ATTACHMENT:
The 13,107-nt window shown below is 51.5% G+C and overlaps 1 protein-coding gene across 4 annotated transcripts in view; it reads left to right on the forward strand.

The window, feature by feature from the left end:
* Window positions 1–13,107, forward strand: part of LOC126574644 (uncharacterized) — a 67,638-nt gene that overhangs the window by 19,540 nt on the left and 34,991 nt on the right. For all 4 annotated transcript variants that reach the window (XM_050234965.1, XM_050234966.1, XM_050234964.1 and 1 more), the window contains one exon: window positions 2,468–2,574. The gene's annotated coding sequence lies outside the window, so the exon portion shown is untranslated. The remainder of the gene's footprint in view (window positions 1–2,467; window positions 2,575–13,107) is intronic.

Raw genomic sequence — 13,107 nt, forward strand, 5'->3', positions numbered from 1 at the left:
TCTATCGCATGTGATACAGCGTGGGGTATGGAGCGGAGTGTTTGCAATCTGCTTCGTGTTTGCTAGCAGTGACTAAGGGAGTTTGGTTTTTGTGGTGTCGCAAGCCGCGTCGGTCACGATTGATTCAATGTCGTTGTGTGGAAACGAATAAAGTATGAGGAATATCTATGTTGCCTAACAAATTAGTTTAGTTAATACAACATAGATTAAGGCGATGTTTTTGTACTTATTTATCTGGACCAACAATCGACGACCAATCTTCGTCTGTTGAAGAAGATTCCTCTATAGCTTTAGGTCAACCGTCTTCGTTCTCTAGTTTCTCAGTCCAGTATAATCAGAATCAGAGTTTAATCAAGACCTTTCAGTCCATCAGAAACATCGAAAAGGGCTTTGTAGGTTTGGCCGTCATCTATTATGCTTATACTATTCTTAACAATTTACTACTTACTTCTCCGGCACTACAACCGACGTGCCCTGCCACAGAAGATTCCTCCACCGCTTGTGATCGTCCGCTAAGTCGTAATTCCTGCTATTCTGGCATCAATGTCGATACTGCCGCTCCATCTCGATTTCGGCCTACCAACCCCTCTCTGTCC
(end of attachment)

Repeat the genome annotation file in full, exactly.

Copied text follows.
The 13,107-nt window shown below is 51.5% G+C and overlaps 1 protein-coding gene across 4 annotated transcripts in view; it reads left to right on the forward strand.

The window, feature by feature from the left end:
* Window positions 1–13,107, forward strand: part of LOC126574644 (uncharacterized) — a 67,638-nt gene that overhangs the window by 19,540 nt on the left and 34,991 nt on the right. For all 4 annotated transcript variants that reach the window (XM_050234965.1, XM_050234966.1, XM_050234964.1 and 1 more), the window contains one exon: window positions 2,468–2,574. The gene's annotated coding sequence lies outside the window, so the exon portion shown is untranslated. The remainder of the gene's footprint in view (window positions 1–2,467; window positions 2,575–13,107) is intronic.

Raw genomic sequence — 13,107 nt, forward strand, 5'->3', positions numbered from 1 at the left:
TCTATCGCATGTGATACAGCGTGGGGTATGGAGCGGAGTGTTTGCAATCTGCTTCGTGTTTGCTAGCAGTGACTAAGGGAGTTTGGTTTTTGTGGTGTCGCAAGCCGCGTCGGTCACGATTGATTCAATGTCGTTGTGTGGAAACGAATAAAGTATGAGGAATATCTATGTTGCCTAACAAATTAGTTTAGTTAATACAACATAGATTAAGGCGATGTTTTTGTACTTATTTATCTGGACCAACAATCGACGACCAATCTTCGTCTGTTGAAGAAGATTCCTCTATAGCTTTAGGTCAACCGTCTTCGTTCTCTAGTTTCTCAGTCCAGTATAATCAGAATCAGAGTTTAATCAAGACCTTTCAGTCCATCAGAAACATCGAAAAGGGCTTTGTAGGTTTGGCCGTCATCTATTATGCTTATACTATTCTTAACAATTTACTACTTACTTCTCCGGCACTACAACCGACGTGCCCTGCCACAGAAGATTCCTCCACCGCTTGTGATCGTCCGCTAAGTCGTAATTCCTGCTATTCTGGCATCAATGTCGATACTGCCGCTCCATCTCGATTTCGGCCTACCAACCCCTCTCTGTCC